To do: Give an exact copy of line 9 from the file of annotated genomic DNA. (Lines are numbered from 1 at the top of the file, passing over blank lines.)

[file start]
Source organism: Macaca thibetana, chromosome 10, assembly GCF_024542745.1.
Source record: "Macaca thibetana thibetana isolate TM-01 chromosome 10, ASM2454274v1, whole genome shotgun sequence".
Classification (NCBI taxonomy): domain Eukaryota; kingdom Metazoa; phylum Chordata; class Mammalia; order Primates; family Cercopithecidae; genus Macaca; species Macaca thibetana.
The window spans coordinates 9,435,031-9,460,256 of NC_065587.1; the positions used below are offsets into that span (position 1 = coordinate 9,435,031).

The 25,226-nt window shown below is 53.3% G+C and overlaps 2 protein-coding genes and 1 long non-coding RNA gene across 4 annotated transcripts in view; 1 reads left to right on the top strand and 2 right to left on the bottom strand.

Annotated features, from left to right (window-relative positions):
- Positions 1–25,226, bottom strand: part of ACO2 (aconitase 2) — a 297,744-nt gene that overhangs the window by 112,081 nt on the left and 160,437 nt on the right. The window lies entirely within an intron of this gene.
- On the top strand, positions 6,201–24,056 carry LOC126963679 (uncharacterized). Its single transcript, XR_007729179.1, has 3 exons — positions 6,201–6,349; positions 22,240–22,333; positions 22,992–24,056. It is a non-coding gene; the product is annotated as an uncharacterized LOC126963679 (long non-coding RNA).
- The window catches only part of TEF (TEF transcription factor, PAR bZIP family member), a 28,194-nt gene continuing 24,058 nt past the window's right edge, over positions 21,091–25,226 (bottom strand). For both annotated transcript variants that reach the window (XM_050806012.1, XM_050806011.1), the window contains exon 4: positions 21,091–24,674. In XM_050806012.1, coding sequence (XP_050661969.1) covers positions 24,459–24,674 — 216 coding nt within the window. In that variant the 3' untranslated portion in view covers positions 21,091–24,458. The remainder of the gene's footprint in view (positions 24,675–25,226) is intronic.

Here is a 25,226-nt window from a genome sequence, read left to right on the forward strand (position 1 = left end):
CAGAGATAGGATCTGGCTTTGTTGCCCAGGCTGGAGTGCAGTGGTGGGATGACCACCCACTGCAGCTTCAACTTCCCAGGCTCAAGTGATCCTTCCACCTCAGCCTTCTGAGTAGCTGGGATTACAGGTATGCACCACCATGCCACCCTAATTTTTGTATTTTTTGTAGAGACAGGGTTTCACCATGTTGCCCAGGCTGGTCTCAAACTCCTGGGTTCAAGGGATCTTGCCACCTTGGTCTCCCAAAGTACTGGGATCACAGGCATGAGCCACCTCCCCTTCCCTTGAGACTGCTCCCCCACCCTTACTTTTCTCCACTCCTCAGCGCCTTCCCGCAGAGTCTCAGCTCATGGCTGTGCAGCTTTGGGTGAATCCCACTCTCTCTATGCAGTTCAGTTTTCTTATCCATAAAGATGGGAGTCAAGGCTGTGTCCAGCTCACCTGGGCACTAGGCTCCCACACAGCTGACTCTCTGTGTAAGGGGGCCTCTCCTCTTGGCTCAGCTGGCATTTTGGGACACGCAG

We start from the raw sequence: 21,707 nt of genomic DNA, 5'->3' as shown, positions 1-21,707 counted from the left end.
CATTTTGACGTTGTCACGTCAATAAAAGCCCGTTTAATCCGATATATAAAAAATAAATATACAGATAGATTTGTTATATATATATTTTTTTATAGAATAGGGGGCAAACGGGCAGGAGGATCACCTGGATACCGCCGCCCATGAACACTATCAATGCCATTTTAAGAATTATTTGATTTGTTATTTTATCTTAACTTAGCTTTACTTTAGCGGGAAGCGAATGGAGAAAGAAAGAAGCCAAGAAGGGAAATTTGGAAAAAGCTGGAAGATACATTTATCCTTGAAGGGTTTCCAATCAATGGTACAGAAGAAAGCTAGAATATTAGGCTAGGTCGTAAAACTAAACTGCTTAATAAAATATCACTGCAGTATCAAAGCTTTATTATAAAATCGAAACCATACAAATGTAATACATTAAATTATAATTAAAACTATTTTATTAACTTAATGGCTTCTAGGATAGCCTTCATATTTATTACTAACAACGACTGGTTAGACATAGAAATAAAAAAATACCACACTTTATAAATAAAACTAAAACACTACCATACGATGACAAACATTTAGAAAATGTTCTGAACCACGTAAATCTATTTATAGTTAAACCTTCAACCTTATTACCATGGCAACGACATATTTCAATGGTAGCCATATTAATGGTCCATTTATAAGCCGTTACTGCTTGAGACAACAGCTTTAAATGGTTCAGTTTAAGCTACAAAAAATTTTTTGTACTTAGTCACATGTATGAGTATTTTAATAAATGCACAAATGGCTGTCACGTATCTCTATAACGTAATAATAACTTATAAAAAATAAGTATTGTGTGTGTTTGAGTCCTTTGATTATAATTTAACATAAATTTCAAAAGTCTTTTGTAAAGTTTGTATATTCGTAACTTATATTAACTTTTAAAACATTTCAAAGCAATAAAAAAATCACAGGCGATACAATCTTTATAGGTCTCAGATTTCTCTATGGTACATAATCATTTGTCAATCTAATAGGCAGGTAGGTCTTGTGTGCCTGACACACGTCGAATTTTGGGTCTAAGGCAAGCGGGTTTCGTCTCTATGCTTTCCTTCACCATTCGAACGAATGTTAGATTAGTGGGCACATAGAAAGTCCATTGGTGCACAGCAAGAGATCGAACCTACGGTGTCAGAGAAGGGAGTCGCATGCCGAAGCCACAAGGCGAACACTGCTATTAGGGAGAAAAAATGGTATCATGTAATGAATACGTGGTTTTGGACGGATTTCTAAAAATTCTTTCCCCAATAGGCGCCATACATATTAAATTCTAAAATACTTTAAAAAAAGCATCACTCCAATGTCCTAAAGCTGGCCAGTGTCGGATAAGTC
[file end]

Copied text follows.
- The window catches only part of TEF (TEF transcription factor, PAR bZIP family member), a 28,194-nt gene continuing 24,058 nt past the window's right edge, over positions 21,091–25,226 (bottom strand). For both annotated transcript variants that reach the window (XM_050806012.1, XM_050806011.1), the window contains exon 4: positions 21,091–24,674. In XM_050806012.1, coding sequence (XP_050661969.1) covers positions 24,459–24,674 — 216 coding nt within the window. In that variant the 3' untranslated portion in view covers positions 21,091–24,458. The remainder of the gene's footprint in view (positions 24,675–25,226) is intronic.